It was felt that solutions had to deal simultaneously with several aspects. The first step would be to clearly define the responsibilities of the various agencies involved. This should cover the responsibility for urban, rural and regional roads, the role of different levels of government and the functions of policy development and implementation of works. A clear definition of responsibilities will also have to be accompanied by better arrangements for coordinating all road sector activities.
In the case of the main roads, the road agency might be restructured to create an autonomous, commercially oriented highway agency. The restructuring should also be accompanied by efforts to built capacity. These efforts should focus on improved management systems, better road inventories and information databases. There was also a need to strengthen local consultants, choose appropriate maintenance technologies (eg labor vs equipment) and adopt training programs for both management and staff.
Restructuring would probably lead to greater involvement of the private sector in service delivery. They could be involved in executing maintenance contracts, and in supervising and executing works. They could also assist with planning and programming of maintenance works. Compulsory competitive tendering could also be introduced for maintenance works. These reforms should be complimented by programs designed to strengthen the local consulting and construction industry.
Implementation of the above reforms would be facilitated by better enforcement of road regulations, extended planning horizons and greater involvement of road users in management, perhaps through a roads board.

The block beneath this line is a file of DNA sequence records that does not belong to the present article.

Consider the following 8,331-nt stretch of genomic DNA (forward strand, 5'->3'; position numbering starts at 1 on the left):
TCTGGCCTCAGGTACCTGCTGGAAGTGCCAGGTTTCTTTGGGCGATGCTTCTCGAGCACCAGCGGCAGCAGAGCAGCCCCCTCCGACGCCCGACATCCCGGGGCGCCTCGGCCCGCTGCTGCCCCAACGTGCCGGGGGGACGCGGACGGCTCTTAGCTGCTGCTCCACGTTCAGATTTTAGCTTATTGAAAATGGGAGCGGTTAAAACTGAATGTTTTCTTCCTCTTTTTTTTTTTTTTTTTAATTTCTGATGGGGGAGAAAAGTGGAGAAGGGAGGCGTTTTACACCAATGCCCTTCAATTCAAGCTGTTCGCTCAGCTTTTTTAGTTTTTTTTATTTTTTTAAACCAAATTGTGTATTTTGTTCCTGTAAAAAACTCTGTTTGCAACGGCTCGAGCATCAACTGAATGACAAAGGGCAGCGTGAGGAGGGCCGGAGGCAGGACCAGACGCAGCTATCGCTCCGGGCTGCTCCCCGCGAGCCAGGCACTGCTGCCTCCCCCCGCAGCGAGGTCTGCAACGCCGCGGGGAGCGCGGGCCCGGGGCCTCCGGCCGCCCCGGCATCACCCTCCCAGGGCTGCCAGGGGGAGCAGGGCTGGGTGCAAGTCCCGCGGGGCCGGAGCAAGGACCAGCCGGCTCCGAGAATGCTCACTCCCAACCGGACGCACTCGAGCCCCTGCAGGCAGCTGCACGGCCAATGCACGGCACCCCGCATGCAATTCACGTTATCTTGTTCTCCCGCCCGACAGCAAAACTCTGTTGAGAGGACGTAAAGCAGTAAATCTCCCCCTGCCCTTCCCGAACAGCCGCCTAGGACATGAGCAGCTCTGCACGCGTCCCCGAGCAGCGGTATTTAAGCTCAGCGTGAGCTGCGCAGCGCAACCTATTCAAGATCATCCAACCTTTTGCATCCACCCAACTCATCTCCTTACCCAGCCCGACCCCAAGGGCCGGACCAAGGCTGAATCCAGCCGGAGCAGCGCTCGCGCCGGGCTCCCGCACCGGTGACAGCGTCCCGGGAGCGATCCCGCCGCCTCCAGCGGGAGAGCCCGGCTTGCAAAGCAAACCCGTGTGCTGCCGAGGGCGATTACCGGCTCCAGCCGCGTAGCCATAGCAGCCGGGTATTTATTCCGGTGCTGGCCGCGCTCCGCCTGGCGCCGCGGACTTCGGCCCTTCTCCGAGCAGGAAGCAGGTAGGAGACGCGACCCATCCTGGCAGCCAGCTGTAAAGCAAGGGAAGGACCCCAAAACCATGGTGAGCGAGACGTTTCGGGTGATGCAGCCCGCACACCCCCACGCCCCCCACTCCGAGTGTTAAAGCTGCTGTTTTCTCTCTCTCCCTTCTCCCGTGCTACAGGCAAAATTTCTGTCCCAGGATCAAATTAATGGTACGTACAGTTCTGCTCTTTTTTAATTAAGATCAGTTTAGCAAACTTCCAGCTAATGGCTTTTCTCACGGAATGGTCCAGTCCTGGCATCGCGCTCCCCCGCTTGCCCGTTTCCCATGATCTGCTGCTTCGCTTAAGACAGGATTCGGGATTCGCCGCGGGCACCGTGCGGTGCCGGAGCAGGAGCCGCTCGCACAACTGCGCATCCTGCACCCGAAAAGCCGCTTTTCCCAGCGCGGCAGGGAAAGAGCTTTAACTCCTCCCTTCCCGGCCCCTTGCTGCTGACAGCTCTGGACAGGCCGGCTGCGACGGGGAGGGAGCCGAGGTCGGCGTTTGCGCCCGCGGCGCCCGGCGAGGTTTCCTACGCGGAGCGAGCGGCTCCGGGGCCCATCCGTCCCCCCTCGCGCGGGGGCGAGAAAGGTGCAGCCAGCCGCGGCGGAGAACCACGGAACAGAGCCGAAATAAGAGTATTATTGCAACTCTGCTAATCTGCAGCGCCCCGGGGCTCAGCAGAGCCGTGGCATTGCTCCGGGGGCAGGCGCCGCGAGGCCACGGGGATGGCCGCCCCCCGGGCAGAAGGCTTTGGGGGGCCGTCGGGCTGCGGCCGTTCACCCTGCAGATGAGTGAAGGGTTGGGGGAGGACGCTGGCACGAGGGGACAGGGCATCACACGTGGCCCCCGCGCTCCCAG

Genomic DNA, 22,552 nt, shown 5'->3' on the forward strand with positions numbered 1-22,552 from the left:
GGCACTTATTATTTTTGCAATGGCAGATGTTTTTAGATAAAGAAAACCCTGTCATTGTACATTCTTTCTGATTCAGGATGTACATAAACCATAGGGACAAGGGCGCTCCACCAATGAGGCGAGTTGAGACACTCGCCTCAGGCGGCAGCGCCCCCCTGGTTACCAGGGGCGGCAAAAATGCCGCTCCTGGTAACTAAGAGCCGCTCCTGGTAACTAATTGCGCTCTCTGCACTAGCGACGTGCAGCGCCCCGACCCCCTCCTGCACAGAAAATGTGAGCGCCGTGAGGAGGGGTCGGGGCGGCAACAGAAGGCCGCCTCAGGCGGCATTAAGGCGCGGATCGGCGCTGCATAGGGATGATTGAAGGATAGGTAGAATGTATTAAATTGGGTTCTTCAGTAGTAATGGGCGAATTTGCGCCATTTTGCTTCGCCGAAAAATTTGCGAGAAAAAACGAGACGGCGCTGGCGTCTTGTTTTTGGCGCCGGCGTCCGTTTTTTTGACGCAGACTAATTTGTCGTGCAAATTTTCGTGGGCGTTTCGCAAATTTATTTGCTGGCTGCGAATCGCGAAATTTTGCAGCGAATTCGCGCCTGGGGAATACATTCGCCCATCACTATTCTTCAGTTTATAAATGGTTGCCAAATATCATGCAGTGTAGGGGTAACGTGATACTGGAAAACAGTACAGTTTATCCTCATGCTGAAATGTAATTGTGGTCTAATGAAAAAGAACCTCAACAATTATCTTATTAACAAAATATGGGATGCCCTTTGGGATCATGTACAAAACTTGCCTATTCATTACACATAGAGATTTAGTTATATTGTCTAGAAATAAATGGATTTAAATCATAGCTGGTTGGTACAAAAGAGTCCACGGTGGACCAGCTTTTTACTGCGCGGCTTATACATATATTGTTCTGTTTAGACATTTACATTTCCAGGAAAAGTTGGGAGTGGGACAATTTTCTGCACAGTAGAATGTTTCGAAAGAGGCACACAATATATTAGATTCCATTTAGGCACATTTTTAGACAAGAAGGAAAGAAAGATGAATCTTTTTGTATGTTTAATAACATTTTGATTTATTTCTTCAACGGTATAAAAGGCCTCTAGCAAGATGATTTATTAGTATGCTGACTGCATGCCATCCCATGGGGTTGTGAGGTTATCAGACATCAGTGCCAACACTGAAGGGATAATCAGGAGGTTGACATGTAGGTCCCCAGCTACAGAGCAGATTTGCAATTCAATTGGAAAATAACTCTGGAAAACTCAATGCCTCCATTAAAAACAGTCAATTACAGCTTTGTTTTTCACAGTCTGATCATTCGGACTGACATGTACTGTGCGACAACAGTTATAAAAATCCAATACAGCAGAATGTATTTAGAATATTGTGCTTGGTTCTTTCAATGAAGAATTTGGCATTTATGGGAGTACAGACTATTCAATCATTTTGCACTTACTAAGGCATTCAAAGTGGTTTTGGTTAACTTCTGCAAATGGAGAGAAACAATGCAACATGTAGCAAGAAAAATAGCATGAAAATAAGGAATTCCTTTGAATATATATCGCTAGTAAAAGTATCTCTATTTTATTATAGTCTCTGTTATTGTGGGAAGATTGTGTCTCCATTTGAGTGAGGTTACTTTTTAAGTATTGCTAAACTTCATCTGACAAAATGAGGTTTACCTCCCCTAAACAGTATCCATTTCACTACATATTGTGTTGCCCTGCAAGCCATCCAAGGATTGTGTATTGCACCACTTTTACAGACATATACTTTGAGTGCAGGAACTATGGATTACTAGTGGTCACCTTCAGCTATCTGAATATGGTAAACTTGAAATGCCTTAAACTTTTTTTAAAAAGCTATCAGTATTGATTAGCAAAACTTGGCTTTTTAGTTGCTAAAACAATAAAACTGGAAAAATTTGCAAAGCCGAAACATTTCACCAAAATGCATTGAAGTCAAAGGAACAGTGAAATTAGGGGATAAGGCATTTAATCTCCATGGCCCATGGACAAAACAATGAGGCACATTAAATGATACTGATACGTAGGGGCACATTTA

3. Management and maintenance of rural roads
There was a strong feeling that secure financing was a precondition for any successful innovations in this area. It was felt that, if there was a road fund, part should be set aside for rural roads. Funds should be channeled to help poorer communities and financial incentives should be structured to encourage them to mobilize local resources. To the extent possible, fiscal authority be devolved to local government.
The main conclusion from this discussion was that local communities should be involved in all aspects of road planning, construction and maintenance. This would create a sense of ownership with rural communities taking responsibility for their own local roads. The community should be represented on national roads boards or other forms of local road user groups. More authority should be delegated to the local level and more effort should be made to build up technical capacity.
The role of government should be more clearly defined in relation to rural roads and should cover coordination, preparation of policy guidelines and development of specifications and quality standards. Government should also define the legal status of rural roads.
Options to build local government and road agency capacity include:
Complimentary actions should focus on improving local level planning, decentralizing decision making to the extent possible, improving the balance between construction and maintenance spending, and developing long-term maintenance strategies. There was also a need to ensure appropriate design and construction standards, and related maintenance interventions. All of these should be supported by an appropriate monitoring and feedback mechanism.
4. The way forward
The following initial steps were identified to facilitate the implementation of the above reforms: